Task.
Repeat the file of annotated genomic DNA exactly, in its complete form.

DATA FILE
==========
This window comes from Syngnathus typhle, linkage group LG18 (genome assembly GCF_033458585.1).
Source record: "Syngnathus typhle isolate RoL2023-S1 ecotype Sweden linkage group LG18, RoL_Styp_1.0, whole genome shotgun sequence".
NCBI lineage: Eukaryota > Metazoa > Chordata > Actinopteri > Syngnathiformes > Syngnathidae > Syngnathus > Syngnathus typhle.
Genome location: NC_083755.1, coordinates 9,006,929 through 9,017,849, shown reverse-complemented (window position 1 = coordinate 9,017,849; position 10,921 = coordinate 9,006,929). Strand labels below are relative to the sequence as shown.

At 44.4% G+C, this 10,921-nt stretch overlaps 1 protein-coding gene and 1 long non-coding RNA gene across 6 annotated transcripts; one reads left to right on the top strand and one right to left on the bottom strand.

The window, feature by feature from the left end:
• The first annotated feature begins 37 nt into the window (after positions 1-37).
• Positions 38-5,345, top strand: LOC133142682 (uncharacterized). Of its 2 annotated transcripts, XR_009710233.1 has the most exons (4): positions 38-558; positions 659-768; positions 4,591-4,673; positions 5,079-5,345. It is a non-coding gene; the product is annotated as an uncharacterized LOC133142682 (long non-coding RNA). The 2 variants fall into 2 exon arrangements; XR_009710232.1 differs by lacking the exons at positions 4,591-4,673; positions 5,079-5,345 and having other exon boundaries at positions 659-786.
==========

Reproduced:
This window comes from Syngnathus typhle, linkage group LG18 (genome assembly GCF_033458585.1).
Source record: "Syngnathus typhle isolate RoL2023-S1 ecotype Sweden linkage group LG18, RoL_Styp_1.0, whole genome shotgun sequence".
NCBI lineage: Eukaryota > Metazoa > Chordata > Actinopteri > Syngnathiformes > Syngnathidae > Syngnathus > Syngnathus typhle.
Genome location: NC_083755.1, coordinates 9,006,929 through 9,017,849, shown reverse-complemented (window position 1 = coordinate 9,017,849; position 10,921 = coordinate 9,006,929). Strand labels below are relative to the sequence as shown.

At 44.4% G+C, this 10,921-nt stretch overlaps 1 protein-coding gene and 1 long non-coding RNA gene across 6 annotated transcripts; one reads left to right on the top strand and one right to left on the bottom strand.

The window, feature by feature from the left end:
• The first annotated feature begins 37 nt into the window (after positions 1-37).
• Positions 38-5,345, top strand: LOC133142682 (uncharacterized). Of its 2 annotated transcripts, XR_009710233.1 has the most exons (4): positions 38-558; positions 659-768; positions 4,591-4,673; positions 5,079-5,345. It is a non-coding gene; the product is annotated as an uncharacterized LOC133142682 (long non-coding RNA). The 2 variants fall into 2 exon arrangements; XR_009710232.1 differs by lacking the exons at positions 4,591-4,673; positions 5,079-5,345 and having other exon boundaries at positions 659-786.